Oro Incenso & Birra

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Oro Incenso & Birra
Zucchero oroincensoebirra.jpg
Studio album by Zucchero
Released 13 June 1989
Recorded Real World Studios, Bath, England
Ardent Studios, Memphis, USA
The Power Station, New York
Umbi Medicina Blanche Studio, Modena, Italy
Genre Rock, Blues[1]
Length 42:16[2]
Label Polydor
Producer Corrado Rustici
Zucchero chronology
Snack Bar Budapest
(1988)
Oro Incenso & Birra
(1989)
Zucchero
(1991)

Oro Incenso & Birra (Gold, Frankincense & Beer) is the fifth studio album released by the Italian singer-songwriter Zucchero Fornaciari on 13 June 1989. As with his previous album Blue's, the album is credited to "Zucchero Sugar Fornaciari". Its title represents a pun on "oro incenso e mirra", the Italian for "gold, frankincense and myrrh", with mirra being replaced by birra, meaning beer.

It has sold an estimated 1.84 million copies in Italy and 2.5 million copies in Europe up to 1995,[3][4][5] becoming the best-selling album internationally by an Italian until it was overtaken by Andrea Bocelli's album Romanza in 1997. As of 2015 it has reported sales of over 8 million copies.[6] Rolling Stone Italia included the album in its list of "the 100 most beautiful Italian music albums of all time".[7]. Now this album has sold over 8 million copies in the world.

Composition[edit]

This was the last Zucchero album to be sung entirely in Italian: subsequent albums have been released in international versions with English lyrics on some tracks. The guitar solo in "A Wonderful World" was written and performed by Eric Clapton, a close friend of Zucchero's.[1]

The Italian singer-songwriter Francesco de Gregori wrote the lyrics for the song "Diamante", one of Zucchero's biggest hits to date. On the album credits "Diamante" is dedicated to Diamante Arduini Fornaciari, Zucchero's grandmother (nonna). The song was included in the Baywatch episode "Tequila Bay" in Season 3.

The song "Libera L'Amore" was composed by Ennio Morricone.[1]

The album also features guest performances by Clarence Clemons, Rufus Thomas, James Taylor and Jimmy Smith.[1]

Track listing[edit]

All tracks written by Zucchero Fornaciari, except where indicated[1].

No. Title Length
1. "Overdose (d'Amore)" 5:21
2. "Nice (Nietzsche) Che Dice" 3:19
3. "Il Mare Impetuoso al Tramonto Salì sulla Luna e Dietro una Tendina di Stelle..." 3:56
4. "Madre Dolcissima" 7:17
5. "Diavolo in Me" 4:03
6. "Iruben Me" 5:49
7. "A Wonderful World" 4:33
8. "Diamante" (music by Zucchero Fornaciari, lyrics by Francesco de Gregori) 5:44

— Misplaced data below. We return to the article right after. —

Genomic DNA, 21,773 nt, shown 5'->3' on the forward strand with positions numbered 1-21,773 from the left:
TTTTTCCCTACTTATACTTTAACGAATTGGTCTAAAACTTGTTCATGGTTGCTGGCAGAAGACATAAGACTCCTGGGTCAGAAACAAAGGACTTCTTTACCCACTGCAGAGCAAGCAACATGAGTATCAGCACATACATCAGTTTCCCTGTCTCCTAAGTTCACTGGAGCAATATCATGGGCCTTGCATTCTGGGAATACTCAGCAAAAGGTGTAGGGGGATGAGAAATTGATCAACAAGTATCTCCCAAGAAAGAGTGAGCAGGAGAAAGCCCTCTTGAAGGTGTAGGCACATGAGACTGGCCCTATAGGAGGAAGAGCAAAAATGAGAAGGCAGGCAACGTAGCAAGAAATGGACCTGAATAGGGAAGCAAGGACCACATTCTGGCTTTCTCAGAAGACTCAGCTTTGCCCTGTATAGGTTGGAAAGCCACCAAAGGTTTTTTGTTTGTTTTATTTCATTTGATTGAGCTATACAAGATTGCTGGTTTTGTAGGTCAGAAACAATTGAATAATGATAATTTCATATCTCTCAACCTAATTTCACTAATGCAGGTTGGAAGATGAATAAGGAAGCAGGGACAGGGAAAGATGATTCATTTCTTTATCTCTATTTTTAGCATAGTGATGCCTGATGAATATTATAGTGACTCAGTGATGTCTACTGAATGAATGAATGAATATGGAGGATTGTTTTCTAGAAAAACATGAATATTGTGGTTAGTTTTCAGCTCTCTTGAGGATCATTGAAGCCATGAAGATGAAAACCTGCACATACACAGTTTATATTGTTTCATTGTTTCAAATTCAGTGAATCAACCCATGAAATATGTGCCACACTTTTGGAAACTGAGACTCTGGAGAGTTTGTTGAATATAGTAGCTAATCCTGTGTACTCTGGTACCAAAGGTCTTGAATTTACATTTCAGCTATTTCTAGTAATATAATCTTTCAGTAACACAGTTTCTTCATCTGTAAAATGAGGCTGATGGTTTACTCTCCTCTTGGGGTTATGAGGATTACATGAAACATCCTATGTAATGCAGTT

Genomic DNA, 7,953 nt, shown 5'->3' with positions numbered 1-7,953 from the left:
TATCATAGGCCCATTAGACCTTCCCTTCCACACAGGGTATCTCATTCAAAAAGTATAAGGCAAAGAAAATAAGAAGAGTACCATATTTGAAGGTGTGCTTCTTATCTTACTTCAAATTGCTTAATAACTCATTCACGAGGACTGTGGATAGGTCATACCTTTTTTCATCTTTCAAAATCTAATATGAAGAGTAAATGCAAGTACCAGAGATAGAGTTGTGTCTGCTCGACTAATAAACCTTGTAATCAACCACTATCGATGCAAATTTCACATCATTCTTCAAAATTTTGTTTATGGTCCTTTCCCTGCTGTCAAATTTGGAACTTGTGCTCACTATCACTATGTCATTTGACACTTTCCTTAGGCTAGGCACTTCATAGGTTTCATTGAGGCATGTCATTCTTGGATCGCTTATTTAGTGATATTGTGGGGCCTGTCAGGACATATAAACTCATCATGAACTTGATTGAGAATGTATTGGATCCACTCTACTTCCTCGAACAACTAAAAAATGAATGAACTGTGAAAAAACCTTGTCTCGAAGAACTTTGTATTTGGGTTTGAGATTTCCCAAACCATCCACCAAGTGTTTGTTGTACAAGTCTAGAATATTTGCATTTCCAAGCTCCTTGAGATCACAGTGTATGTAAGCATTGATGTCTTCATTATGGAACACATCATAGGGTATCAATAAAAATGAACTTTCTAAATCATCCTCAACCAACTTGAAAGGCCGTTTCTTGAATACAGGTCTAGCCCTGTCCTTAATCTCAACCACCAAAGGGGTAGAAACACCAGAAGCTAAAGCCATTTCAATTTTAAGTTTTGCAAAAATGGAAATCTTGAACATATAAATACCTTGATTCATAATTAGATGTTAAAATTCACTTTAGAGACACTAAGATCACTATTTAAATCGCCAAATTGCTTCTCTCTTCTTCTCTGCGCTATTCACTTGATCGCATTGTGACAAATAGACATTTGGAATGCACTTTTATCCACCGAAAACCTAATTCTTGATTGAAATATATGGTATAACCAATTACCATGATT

9. "Libera l'Amore" (music by Ennio Morricone, lyrics by Zucchero Fornaciari) 2:13
Total length: 42:16

Personnel[edit]

Adapted from the album's liner notes.[8]

Band

  • Zucchero – vocals, Hammond organ on "Diavolo in Me"
  • Corrado Rustici – guitars, sitar, computer programming, additional keyboards, effects
  • David Sancious – keyboards
  • Giorgio Francis – drums
  • Polo Jones – bass

Additional musicians

  • Amelia Monari – "Nonna" on "Diamante"
  • Ardent Gospel Choir – vocals on "Madre Dolcissima", "Diamante"
  • Arthur Miles – backing vocals on "Nice (Nietzsche) Che Dice", sermon on "Diavolo in Me"
  • Clarence Clemons – saxophone on "Il Mare Impetuoso..."
  • Ennio Morricone – music and arrangement on "Libera l'Amore"
  • Eric Clapton – guitar on "A Wonderful World"
  • Fanta Toure – Swahili choir on "Il Mare Impetuoso..."
  • James Taylor – Hammond organ on "Nice (Nietzsche) Che Dice", "Il Mare Impetuoso..."
  • James Thompson – backing vocals on "Nice (Nietzsche) Che Dice"
  • Jay Blackfoot – vocals on "Madre Dolcissima"
  • Jimmy Smith – Hammond organ on "Overdose (d'Amore)"
  • Lisa Hunt – backing vocals on "Overdose (d'Amore)", "Madre Dolcissima", "Diavolo in Me"
  • The Memphis Horns (Wayne Jackson – trumpet, trombone; Andrew Love – saxophone) on "Overdose (d'Amore)", "Madre Dolcissima", "Diavolo in Me"
  • Mory Thioune – Swahili choir on "Il Mare Impetuoso..."
  • Rosario Jermano – percussion on "Overdose (d'Amore)", "Il Mare Impetuoso...", "Madre Dolcissima", "Diavolo in Me", "Iruben Me", "A Wonderful World"
  • Ruby Wilson – vocals on "Madre Dolcissima"
  • Rufus Thomas – vocal introduction on "Overdose (d'Amore)"
  • Simone Pirone – backing vocals on "Overdose (d'Amore)", "Madre Dolcissima", "Diavolo in Me"
  • Il Coro delle Voci della Chiesa Avventista del Settimo Giorno – vocals on "Il Mare Impetuoso..."

See also[edit]

References[edit]

  1. ^ a b c d e "Zucchero Sugar Fornaciari* – Oro Incenso & Birra". Discogs. Retrieved 3 March 2016. 
  2. ^ "Oro Incenso & Birra". Allmusic. Retrieved 3 March 2016. 
  3. ^ Daniela Borghi (12 May 1995). "E' Claudio Baglioni il Jackson italiano". La Stampa (in Italian). p. 64. Retrieved 7 March 2016. Secondo l'autorevole mensile Musica e dischi, in testa c'è Zucchero con «Oro incenso & birra» dell'89: pare abbia venduto 1 milione e 300 mila in patria, macinando due milioni e mezzo di copie in Europa. 
  4. ^ "Musica: Consegnati A Zucchero 7 Dischi Di Platino" (in Italian). Adnkronos. 11 January 1996. Retrieved 1 December 2011. record personale, raggiunto con 'Oro, incenso e birra' col quale era stato premiato con 8 dischi di platino 
  5. ^ Luis (29 January 2015). "I dieci album italiani più venduti di sempre". FanCity Acireale. Retrieved 3 March 2016. 
  6. ^ "Zucchero Celebra Con Radio Italia I 26 Anni Di "Oro, Incenso & Birra"" (in Italian). Radio Italia. 4 June 2015. Retrieved 2 March 2016. il sesto album di Zucchero uscito nel 1989 che ha venduto più di 8 milioni di copie in tutto il mondo 
  7. ^ Bilbo (6 February 2012). "I 100 dischi Italiani più belli di sempre secondo Rolling Stone". Rolling Stone. Retrieved 1 March 2016. 
  8. ^ Oro Incenso & Birra (booklet). Zucchero Sugar Fornaciari. Polydor. 1989. 839 539-2.